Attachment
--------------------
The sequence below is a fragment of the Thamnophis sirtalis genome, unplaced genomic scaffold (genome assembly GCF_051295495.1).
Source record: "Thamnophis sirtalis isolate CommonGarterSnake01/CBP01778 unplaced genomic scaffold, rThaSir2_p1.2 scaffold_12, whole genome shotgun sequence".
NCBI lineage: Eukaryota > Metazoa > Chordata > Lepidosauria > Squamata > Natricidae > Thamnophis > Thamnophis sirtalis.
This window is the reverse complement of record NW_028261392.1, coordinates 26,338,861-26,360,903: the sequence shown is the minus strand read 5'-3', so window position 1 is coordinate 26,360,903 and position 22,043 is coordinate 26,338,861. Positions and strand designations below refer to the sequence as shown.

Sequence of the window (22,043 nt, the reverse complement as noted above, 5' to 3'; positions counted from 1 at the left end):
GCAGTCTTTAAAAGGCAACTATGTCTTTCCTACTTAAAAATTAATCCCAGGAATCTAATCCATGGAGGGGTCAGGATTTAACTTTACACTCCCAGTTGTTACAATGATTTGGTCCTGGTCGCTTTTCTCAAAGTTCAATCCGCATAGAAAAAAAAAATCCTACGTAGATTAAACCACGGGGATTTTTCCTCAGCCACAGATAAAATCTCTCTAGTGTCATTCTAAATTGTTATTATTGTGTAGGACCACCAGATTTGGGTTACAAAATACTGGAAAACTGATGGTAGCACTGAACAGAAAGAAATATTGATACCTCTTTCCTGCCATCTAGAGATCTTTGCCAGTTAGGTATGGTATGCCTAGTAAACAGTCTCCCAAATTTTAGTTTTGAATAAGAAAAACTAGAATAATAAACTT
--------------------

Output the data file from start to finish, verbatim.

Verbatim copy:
The sequence below is a fragment of the Thamnophis sirtalis genome, unplaced genomic scaffold (genome assembly GCF_051295495.1).
Source record: "Thamnophis sirtalis isolate CommonGarterSnake01/CBP01778 unplaced genomic scaffold, rThaSir2_p1.2 scaffold_12, whole genome shotgun sequence".
NCBI lineage: Eukaryota > Metazoa > Chordata > Lepidosauria > Squamata > Natricidae > Thamnophis > Thamnophis sirtalis.
This window is the reverse complement of record NW_028261392.1, coordinates 26,338,861-26,360,903: the sequence shown is the minus strand read 5'-3', so window position 1 is coordinate 26,360,903 and position 22,043 is coordinate 26,338,861. Positions and strand designations below refer to the sequence as shown.

Sequence of the window (22,043 nt, the reverse complement as noted above, 5' to 3'; positions counted from 1 at the left end):
GCAGTCTTTAAAAGGCAACTATGTCTTTCCTACTTAAAAATTAATCCCAGGAATCTAATCCATGGAGGGGTCAGGATTTAACTTTACACTCCCAGTTGTTACAATGATTTGGTCCTGGTCGCTTTTCTCAAAGTTCAATCCGCATAGAAAAAAAAAATCCTACGTAGATTAAACCACGGGGATTTTTCCTCAGCCACAGATAAAATCTCTCTAGTGTCATTCTAAATTGTTATTATTGTGTAGGACCACCAGATTTGGGTTACAAAATACTGGAAAACTGATGGTAGCACTGAACAGAAAGAAATATTGATACCTCTTTCCTGCCATCTAGAGATCTTTGCCAGTTAGGTATGGTATGCCTAGTAAACAGTCTCCCAAATTTTAGTTTTGAATAAGAAAAACTAGAATAATAAACTT